Carnivore's Guide: Charcuterie

The six best 100 percent locally house-cured charcuterie plates
Posted January 01, 1970

We can’t talk charcuterie in this town without a nod to Salumi, the Batali family business that put Seattle on the map in terms of boldly seasoned cured meats. The charcuterie plate (or “cured meat sample plate,” as listed on the chalkboard menu) comes with a rotating taste of everything from the sopressata (garlic-flavored salumi) to the mole (flavored with chocolate, ancho and cinnamon). The excellent lomo (whole cured pork loin) sometimes remains elusive to all but the most regular customers, which is an excellent excuse to dine here at least once a week. $14.50 per platter, with cheese, olives and bread

Earth and Ocean is one of the few restaurants in town committed to a full-scale charcuterie operation. The pork charcuterie starts with Skagit River Ranch’s organic pork, so you can be assured of its attention to sourcing the best. Five selections for $17

Cured by Visconti is Leavenworth’s only producer of artisanal charcuterie, though one taste of its black-peppered, Chianti- and fennel-scented finocchiona should have Seattle competitors quaking in their boots. Sample the salumi porcini for a taste of this luxurious wild mushroom, combined with rich pork fat that caresses the tongue. $6/quarter-pound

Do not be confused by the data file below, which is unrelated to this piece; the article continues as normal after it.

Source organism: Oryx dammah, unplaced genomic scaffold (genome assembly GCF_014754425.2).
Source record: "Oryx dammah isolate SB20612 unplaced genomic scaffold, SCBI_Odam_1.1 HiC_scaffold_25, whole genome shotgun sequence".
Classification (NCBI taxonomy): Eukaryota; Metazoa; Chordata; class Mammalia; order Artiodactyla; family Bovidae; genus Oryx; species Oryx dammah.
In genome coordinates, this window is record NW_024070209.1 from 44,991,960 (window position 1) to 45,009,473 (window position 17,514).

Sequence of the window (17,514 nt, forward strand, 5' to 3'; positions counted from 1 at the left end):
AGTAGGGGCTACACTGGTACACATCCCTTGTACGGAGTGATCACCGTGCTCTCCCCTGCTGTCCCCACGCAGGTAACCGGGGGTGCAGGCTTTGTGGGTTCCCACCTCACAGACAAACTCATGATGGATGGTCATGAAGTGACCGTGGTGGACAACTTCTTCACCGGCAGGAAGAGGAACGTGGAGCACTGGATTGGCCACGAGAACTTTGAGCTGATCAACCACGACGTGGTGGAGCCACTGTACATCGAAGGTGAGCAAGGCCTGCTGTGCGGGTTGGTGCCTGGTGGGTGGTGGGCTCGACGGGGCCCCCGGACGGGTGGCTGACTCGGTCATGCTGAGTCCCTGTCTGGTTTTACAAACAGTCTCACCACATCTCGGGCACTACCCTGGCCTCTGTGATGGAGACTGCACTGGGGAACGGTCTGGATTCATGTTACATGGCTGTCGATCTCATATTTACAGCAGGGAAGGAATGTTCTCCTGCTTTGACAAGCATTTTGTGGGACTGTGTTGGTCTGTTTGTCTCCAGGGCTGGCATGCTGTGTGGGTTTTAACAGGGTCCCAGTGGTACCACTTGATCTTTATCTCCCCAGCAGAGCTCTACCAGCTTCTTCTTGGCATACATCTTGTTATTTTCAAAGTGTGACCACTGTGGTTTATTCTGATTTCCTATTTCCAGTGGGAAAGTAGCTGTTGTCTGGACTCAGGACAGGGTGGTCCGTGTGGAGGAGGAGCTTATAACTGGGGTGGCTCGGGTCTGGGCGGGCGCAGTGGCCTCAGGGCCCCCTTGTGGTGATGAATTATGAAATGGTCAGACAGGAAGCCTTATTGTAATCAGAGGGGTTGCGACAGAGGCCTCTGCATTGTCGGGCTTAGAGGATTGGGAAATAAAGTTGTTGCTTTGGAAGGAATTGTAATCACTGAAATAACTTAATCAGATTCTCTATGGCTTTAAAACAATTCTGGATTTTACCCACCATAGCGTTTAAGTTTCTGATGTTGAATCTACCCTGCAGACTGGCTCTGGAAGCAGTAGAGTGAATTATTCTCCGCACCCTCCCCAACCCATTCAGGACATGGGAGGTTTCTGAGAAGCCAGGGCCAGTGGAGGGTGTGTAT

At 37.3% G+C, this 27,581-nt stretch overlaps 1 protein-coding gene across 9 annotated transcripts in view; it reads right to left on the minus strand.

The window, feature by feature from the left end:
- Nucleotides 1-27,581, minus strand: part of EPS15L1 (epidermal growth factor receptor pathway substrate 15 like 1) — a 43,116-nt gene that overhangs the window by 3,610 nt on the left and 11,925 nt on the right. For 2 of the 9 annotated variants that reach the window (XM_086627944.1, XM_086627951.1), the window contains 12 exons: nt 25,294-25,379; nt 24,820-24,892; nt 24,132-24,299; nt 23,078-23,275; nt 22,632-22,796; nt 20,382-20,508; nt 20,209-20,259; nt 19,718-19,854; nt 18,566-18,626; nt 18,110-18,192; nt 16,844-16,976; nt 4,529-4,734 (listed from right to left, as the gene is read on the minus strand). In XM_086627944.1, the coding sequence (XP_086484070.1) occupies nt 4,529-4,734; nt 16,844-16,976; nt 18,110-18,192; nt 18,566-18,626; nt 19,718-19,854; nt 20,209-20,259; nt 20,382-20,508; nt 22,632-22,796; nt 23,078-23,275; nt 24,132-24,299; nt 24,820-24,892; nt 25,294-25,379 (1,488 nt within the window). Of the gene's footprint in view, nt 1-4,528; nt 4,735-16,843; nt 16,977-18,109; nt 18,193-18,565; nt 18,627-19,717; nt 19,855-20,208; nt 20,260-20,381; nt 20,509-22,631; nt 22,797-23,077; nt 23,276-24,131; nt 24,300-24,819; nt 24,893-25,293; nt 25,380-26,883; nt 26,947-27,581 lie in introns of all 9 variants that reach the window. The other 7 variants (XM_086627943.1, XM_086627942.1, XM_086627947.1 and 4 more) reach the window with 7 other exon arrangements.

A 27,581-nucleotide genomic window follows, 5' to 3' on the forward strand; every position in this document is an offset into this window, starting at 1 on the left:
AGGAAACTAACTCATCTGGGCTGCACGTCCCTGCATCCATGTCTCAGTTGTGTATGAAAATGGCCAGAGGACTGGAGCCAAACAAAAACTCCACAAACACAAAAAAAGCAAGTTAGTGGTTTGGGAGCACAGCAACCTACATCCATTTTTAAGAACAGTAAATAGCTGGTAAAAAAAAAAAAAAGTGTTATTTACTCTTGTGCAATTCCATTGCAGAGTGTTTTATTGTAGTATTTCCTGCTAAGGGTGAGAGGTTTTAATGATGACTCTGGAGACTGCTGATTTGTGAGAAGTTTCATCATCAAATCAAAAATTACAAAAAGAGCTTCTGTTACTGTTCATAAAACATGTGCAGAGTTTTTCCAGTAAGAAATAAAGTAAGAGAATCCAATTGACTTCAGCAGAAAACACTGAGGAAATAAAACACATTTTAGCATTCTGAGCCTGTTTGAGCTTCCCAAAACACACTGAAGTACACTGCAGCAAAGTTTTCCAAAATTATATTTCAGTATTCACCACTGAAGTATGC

They have only a tiny kitchen in which to make it all, but somehow Kylen McCarthy and his team at Marjorie do a delicious and varied charcuterie plate. One recent selection included buttery smoked duck breast, cured and poached pork sausages and beef tongue, along with homemade brioche and rye toasts and brandied prune mustard ($18).  
   
We love the incredibly smooth chicken liver terrine and the blood sausage on Le Pichet’s house-made charcuterie plate, and at $12 it’s by far the least expensive n the city. But not everything was stellar: On a recent visit, several sausages had a slightly crumbly texture.
 
At Campagne (and Cafe Campagne), the gorgeous—and generous—charcuterie platter ($30) features mostly pâtés, but we aren’t complaining. We’ll gladly stop by for the silken chicken liver mousse and house-cured duck breast, among the six ever-changing selections, served with house-pickled vegetables, marinated olives and French mustards.

Published November 2010

 

More articles from our Meat issue
Carnivore's Guide: Bacon!
Carnivore's Guide: A Burger for every budget
Carnivore's Guide: Charcuterie
Carnivore's Guide: Chicken
Carnivore's Guide: Duck, Turkey, and Goose
Carnivore's Guide: Game: Venison, Elk, Wild Boar
Carnivore's Guide: Lamb
Carnivore's Guide: The Meatless Meats
Carnivore's Guide: Offal
Carnivore's Guide: Pork
Carnivore's Guide: Sausages
Carnivore's Guide: The Steakhouses
Carnivore's Guide: The Art of Butchering
Carnivore's Guide: Butcher Shops and Meat Markets
Carnivore's Guide: The Seattle Meat Directory

Categories:

Comments